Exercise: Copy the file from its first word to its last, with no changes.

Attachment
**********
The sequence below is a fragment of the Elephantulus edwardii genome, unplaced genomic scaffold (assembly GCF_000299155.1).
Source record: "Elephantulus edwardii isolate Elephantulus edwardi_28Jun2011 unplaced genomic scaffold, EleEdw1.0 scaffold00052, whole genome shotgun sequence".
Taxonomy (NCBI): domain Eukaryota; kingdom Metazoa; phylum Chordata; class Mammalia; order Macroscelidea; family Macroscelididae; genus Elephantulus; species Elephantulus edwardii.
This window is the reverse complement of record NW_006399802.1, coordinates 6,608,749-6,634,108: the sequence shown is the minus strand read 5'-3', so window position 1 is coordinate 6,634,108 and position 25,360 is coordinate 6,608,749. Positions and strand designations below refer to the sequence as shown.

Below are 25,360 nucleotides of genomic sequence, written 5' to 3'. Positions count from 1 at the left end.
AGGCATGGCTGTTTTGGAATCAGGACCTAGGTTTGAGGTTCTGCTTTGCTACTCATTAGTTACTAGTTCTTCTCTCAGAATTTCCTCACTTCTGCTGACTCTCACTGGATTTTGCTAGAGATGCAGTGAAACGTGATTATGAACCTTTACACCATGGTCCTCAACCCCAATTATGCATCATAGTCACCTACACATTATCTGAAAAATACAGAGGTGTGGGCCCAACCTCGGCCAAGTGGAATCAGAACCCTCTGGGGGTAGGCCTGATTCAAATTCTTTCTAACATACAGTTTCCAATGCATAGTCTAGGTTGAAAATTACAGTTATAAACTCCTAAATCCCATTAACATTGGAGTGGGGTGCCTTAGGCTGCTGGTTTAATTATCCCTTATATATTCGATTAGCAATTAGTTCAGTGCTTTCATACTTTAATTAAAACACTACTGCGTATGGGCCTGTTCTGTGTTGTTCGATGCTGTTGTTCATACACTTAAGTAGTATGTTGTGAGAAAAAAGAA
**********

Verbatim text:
The sequence below is a fragment of the Elephantulus edwardii genome, unplaced genomic scaffold (assembly GCF_000299155.1).
Source record: "Elephantulus edwardii isolate Elephantulus edwardi_28Jun2011 unplaced genomic scaffold, EleEdw1.0 scaffold00052, whole genome shotgun sequence".
Taxonomy (NCBI): domain Eukaryota; kingdom Metazoa; phylum Chordata; class Mammalia; order Macroscelidea; family Macroscelididae; genus Elephantulus; species Elephantulus edwardii.
This window is the reverse complement of record NW_006399802.1, coordinates 6,608,749-6,634,108: the sequence shown is the minus strand read 5'-3', so window position 1 is coordinate 6,634,108 and position 25,360 is coordinate 6,608,749. Positions and strand designations below refer to the sequence as shown.

Below are 25,360 nucleotides of genomic sequence, written 5' to 3'. Positions count from 1 at the left end.
AGGCATGGCTGTTTTGGAATCAGGACCTAGGTTTGAGGTTCTGCTTTGCTACTCATTAGTTACTAGTTCTTCTCTCAGAATTTCCTCACTTCTGCTGACTCTCACTGGATTTTGCTAGAGATGCAGTGAAACGTGATTATGAACCTTTACACCATGGTCCTCAACCCCAATTATGCATCATAGTCACCTACACATTATCTGAAAAATACAGAGGTGTGGGCCCAACCTCGGCCAAGTGGAATCAGAACCCTCTGGGGGTAGGCCTGATTCAAATTCTTTCTAACATACAGTTTCCAATGCATAGTCTAGGTTGAAAATTACAGTTATAAACTCCTAAATCCCATTAACATTGGAGTGGGGTGCCTTAGGCTGCTGGTTTAATTATCCCTTATATATTCGATTAGCAATTAGTTCAGTGCTTTCATACTTTAATTAAAACACTACTGCGTATGGGCCTGTTCTGTGTTGTTCGATGCTGTTGTTCATACACTTAAGTAGTATGTTGTGAGAAAAAAGAA